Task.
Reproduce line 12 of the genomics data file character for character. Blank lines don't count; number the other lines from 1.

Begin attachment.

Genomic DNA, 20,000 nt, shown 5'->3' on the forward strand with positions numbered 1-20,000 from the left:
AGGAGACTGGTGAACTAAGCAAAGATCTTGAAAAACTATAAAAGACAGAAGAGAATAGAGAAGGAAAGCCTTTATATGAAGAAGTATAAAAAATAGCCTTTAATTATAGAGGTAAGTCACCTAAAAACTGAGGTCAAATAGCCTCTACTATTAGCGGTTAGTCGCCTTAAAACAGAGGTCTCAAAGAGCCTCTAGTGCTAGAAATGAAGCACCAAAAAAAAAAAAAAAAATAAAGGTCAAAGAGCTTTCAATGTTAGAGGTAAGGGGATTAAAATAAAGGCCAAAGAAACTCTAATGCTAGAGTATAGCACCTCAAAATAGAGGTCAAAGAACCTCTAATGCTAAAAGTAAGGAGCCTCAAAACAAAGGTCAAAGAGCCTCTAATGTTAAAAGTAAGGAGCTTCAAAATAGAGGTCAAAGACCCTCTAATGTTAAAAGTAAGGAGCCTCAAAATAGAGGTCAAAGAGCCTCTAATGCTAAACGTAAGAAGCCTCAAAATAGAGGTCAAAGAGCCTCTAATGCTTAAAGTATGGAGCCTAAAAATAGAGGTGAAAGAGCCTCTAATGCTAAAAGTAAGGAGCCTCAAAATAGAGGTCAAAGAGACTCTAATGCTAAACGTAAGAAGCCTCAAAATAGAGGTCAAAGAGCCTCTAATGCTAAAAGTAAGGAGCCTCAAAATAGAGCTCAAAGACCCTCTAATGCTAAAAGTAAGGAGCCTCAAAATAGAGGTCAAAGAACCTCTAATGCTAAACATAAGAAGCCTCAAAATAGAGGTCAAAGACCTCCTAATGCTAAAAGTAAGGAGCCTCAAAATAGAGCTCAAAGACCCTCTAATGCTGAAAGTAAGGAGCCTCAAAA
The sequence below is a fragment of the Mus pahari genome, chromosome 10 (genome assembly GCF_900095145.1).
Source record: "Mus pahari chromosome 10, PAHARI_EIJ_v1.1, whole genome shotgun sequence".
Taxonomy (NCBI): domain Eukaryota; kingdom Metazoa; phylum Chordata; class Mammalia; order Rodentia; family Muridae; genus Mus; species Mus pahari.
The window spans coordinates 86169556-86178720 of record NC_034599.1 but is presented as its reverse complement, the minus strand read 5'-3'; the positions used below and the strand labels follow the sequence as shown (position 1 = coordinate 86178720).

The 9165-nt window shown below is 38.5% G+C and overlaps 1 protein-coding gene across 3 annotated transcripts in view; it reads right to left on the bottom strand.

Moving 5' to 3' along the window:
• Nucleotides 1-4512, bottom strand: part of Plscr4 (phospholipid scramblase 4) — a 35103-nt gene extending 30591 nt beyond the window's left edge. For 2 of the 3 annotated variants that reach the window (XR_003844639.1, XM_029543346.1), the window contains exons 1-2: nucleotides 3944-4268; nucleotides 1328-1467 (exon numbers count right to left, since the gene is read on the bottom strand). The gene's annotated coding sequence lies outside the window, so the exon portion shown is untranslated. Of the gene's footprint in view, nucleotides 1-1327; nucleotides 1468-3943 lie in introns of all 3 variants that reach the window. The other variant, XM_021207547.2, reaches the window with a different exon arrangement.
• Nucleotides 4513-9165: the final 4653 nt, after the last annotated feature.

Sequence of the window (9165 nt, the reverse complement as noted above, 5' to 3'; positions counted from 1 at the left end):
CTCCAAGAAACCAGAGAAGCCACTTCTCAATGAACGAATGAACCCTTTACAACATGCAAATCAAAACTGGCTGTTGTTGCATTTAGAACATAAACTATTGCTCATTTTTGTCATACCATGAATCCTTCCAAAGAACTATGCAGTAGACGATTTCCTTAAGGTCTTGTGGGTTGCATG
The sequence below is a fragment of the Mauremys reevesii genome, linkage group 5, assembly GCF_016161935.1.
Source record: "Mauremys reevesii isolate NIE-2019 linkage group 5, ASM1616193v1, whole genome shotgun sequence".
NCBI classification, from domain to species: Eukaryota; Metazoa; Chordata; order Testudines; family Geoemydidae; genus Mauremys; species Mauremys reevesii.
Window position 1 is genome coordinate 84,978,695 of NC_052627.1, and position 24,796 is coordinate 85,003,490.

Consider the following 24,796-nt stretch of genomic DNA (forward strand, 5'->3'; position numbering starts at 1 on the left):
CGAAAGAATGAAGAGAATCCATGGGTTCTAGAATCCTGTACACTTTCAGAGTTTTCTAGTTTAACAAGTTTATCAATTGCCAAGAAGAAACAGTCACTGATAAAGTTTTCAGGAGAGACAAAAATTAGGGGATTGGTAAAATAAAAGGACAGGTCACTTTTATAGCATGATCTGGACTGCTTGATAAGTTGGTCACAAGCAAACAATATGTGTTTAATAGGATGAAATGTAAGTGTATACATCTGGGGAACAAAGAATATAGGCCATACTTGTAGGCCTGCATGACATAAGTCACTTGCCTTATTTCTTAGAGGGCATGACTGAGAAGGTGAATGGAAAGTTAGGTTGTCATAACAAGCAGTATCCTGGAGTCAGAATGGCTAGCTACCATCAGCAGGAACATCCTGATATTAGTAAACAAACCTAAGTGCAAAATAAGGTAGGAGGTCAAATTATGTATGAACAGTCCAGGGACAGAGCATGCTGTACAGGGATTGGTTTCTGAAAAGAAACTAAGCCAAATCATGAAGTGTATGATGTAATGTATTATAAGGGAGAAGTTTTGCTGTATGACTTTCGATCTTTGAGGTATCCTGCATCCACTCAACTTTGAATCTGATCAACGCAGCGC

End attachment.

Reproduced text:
CTCCAAGAAACCAGAGAAGCCACTTCTCAATGAACGAATGAACCCTTTACAACATGCAAATCAAAACTGGCTGTTGTTGCATTTAGAACATAAACTATTGCTCATTTTTGTCATACCATGAATCCTTCCAAAGAACTATGCAGTAGACGATTTCCTTAAGGTCTTGTGGGTTGCATG